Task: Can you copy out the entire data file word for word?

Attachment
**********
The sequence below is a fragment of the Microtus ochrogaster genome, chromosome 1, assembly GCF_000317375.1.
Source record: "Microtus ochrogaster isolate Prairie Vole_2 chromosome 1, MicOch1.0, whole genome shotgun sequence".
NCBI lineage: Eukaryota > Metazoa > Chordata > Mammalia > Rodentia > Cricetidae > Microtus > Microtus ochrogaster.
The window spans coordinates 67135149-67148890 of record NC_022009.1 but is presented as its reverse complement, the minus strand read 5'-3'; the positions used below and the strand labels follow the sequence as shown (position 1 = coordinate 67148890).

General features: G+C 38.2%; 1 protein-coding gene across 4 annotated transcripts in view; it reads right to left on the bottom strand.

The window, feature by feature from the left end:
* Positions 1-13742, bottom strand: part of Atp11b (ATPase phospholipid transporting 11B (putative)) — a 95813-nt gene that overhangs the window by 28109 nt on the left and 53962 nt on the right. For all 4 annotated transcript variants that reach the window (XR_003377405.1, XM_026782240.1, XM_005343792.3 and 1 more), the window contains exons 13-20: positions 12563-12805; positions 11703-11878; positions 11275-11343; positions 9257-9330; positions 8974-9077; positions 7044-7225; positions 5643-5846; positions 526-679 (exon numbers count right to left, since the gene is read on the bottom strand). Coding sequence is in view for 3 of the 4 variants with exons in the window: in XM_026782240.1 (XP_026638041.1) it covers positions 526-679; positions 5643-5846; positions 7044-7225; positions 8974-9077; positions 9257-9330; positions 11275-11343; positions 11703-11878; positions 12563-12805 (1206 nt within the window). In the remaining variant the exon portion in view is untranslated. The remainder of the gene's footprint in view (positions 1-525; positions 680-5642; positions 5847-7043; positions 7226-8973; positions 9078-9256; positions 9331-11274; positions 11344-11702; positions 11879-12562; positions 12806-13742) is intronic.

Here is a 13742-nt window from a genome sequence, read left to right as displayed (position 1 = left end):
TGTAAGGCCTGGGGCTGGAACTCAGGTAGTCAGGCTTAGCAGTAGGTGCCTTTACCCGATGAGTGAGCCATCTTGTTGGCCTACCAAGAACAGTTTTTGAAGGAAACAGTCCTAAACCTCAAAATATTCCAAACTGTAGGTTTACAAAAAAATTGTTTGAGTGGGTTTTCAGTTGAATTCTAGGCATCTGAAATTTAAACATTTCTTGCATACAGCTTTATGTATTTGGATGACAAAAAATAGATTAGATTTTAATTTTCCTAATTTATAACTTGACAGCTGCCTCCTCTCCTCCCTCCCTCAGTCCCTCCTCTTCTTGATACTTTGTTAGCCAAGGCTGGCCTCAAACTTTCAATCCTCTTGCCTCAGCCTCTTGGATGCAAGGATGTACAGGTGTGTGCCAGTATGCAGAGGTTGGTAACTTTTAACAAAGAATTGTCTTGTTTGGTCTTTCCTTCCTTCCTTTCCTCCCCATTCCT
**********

The sequence below is a fragment of the Microtus ochrogaster genome, chromosome 1, assembly GCF_000317375.1.
Source record: "Microtus ochrogaster isolate Prairie Vole_2 chromosome 1, MicOch1.0, whole genome shotgun sequence".
NCBI lineage: Eukaryota > Metazoa > Chordata > Mammalia > Rodentia > Cricetidae > Microtus > Microtus ochrogaster.
The window spans coordinates 67135149-67148890 of record NC_022009.1 but is presented as its reverse complement, the minus strand read 5'-3'; the positions used below and the strand labels follow the sequence as shown (position 1 = coordinate 67148890).

General features: G+C 38.2%; 1 protein-coding gene across 4 annotated transcripts in view; it reads right to left on the bottom strand.

The window, feature by feature from the left end:
* Positions 1-13742, bottom strand: part of Atp11b (ATPase phospholipid transporting 11B (putative)) — a 95813-nt gene that overhangs the window by 28109 nt on the left and 53962 nt on the right. For all 4 annotated transcript variants that reach the window (XR_003377405.1, XM_026782240.1, XM_005343792.3 and 1 more), the window contains exons 13-20: positions 12563-12805; positions 11703-11878; positions 11275-11343; positions 9257-9330; positions 8974-9077; positions 7044-7225; positions 5643-5846; positions 526-679 (exon numbers count right to left, since the gene is read on the bottom strand). Coding sequence is in view for 3 of the 4 variants with exons in the window: in XM_026782240.1 (XP_026638041.1) it covers positions 526-679; positions 5643-5846; positions 7044-7225; positions 8974-9077; positions 9257-9330; positions 11275-11343; positions 11703-11878; positions 12563-12805 (1206 nt within the window). In the remaining variant the exon portion in view is untranslated. The remainder of the gene's footprint in view (positions 1-525; positions 680-5642; positions 5847-7043; positions 7226-8973; positions 9078-9256; positions 9331-11274; positions 11344-11702; positions 11879-12562; positions 12806-13742) is intronic.

Here is a 13742-nt window from a genome sequence, read left to right as displayed (position 1 = left end):
TGTAAGGCCTGGGGCTGGAACTCAGGTAGTCAGGCTTAGCAGTAGGTGCCTTTACCCGATGAGTGAGCCATCTTGTTGGCCTACCAAGAACAGTTTTTGAAGGAAACAGTCCTAAACCTCAAAATATTCCAAACTGTAGGTTTACAAAAAAATTGTTTGAGTGGGTTTTCAGTTGAATTCTAGGCATCTGAAATTTAAACATTTCTTGCATACAGCTTTATGTATTTGGATGACAAAAAATAGATTAGATTTTAATTTTCCTAATTTATAACTTGACAGCTGCCTCCTCTCCTCCCTCCCTCAGTCCCTCCTCTTCTTGATACTTTGTTAGCCAAGGCTGGCCTCAAACTTTCAATCCTCTTGCCTCAGCCTCTTGGATGCAAGGATGTACAGGTGTGTGCCAGTATGCAGAGGTTGGTAACTTTTAACAAAGAATTGTCTTGTTTGGTCTTTCCTTCCTTCCTTTCCTCCCCATTCCT